The larger disks were used in this part of the study to collect enough cells for apoptosis detection. Six 317L-Cu SS disks and 317L SS disks were simultaneously placed into a 24-well plate. Approximately 2×104 Raw 264.7 or Ana-1 cells were seeded onto each disk. The culture medium was exchanged to remove non-adherent cells after inoculation for 8 hours, while the adherent cells were left to continue to cultivate for 72 hours. Next, the cells on six 317L-Cu SS disks or 317L SS disks were collected for the flow cytometry apoptosis detection. Cells were treated in accordance with the instructions of the Vybrant® Apoptosis Assay Kit 2 (Thermo Fisher Scientific). Fluorescence activated cell sorting was performed using a FACScan flow cytometer (Beckman Coulter, Inc., Brea, CA, USA). Data were acquired using CELL Quest software to reveal the impact of 317L-Cu SS on cell apoptosis.

Cell migration test by transwell assay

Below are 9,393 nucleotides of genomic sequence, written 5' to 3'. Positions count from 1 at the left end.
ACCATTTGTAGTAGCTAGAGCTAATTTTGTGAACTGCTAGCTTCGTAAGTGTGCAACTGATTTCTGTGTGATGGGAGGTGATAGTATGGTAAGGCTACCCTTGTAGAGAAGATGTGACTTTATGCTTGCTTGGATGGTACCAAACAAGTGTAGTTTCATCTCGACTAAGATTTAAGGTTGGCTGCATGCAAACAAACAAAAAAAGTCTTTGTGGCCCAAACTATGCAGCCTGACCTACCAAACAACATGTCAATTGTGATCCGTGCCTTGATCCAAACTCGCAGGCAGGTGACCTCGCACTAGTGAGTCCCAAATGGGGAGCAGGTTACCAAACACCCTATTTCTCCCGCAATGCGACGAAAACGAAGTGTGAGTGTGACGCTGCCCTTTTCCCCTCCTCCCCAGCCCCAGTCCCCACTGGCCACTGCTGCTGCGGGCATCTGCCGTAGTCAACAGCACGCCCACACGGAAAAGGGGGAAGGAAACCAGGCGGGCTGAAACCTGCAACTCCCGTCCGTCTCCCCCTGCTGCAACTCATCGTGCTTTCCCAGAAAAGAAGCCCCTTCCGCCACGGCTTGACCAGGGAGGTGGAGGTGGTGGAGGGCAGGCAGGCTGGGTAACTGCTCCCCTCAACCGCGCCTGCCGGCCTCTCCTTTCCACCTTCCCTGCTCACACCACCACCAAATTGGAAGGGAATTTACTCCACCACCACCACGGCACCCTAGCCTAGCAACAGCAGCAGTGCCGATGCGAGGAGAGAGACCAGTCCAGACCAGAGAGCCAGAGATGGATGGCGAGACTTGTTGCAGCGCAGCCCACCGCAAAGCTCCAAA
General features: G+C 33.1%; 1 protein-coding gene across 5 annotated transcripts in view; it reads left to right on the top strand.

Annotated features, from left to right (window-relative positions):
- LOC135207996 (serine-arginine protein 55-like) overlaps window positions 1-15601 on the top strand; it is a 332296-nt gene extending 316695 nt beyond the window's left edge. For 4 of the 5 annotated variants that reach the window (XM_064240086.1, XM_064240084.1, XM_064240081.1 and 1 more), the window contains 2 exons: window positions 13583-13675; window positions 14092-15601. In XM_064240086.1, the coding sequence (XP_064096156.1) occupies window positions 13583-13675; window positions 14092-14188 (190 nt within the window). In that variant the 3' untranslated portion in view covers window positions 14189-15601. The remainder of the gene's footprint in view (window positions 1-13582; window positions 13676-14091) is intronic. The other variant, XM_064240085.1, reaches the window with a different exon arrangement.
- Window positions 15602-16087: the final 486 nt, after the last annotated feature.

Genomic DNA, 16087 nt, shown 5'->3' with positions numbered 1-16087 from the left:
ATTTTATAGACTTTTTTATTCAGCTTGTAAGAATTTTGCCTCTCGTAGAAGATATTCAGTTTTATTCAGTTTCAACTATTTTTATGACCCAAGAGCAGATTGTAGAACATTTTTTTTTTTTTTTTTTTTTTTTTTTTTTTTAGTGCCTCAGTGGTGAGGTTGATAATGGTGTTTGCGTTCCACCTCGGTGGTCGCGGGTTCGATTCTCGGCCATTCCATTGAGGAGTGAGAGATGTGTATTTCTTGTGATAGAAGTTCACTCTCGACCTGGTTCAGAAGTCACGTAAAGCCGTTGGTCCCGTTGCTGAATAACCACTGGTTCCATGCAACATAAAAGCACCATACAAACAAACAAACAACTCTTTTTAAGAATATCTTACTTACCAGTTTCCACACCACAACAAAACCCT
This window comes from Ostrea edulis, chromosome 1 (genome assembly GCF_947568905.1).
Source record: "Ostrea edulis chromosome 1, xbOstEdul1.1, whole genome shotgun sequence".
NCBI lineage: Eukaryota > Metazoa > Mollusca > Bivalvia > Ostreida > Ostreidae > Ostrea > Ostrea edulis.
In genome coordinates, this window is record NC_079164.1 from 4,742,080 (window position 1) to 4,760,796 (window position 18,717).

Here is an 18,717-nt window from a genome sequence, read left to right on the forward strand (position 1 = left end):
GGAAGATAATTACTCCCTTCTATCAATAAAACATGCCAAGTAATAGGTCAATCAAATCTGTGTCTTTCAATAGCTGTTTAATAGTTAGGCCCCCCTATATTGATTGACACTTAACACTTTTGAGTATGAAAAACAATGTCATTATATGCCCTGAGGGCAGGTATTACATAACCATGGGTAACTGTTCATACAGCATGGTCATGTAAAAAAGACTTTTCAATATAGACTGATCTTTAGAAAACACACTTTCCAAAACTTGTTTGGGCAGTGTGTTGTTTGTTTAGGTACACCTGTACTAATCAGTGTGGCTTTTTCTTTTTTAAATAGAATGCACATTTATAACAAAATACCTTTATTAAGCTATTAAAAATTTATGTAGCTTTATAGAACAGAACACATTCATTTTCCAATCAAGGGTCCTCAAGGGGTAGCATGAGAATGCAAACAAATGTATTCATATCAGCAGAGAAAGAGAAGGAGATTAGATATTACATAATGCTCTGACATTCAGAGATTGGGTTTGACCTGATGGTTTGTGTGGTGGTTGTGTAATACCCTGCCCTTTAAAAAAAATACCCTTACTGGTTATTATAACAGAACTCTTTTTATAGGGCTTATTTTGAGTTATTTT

The cell migration assay was performed using a 24-well Transwell chamber (Merck Millipore, Billerica, USA). The larger disks were placed on the bottom of the lower chamber, leaving approximately a 1 mm distance to the underside of the upper chamber. Next, 6×103 Raw 264.7 or Ana-1 cells were seeded in the upper chamber with an 8 μm pore. The lower chamber was filled with 500 μm of serum-free α-MEM. Six hours and 12 hours later, the migrated cells in the underside surface of the upper chamber were fixed with 4% paraformaldehyde/phosphate buffered saline (PBS) for 30 minutes at room temperature and stained with hematoxylin for dyeing. Finally, the images were acquired using an inverted light microscope (IX71; Olympus Corporation, Tokyo, Japan) with DP Controller software.

TNF-α and IL-10 secretion detection by enzyme-linked immunosorbent assay (ELISA)

The amounts of inflammatory cytokine TNF-α and anti-inflammatory cytokine IL-10 secreted into the medium, when the macrophage cell lines were affected by the 317L-Cu SS, were determined using ELISA kits from RayBiotech (Norcross, GA, USA). First, the culture medium was collected and centrifuged at 10,000 rpm for 5 minutes to clear the remaining impurities and particles. Detection was performed according to the manufacturer’s instructions, which was consecutively repeated three times. Finally, the mean values of triplicate samples were used to calculate the concentrations of TNF-α and IL-10 on the basis of a standard curve obtained with standard TNF-α and IL-10 provided from the kits.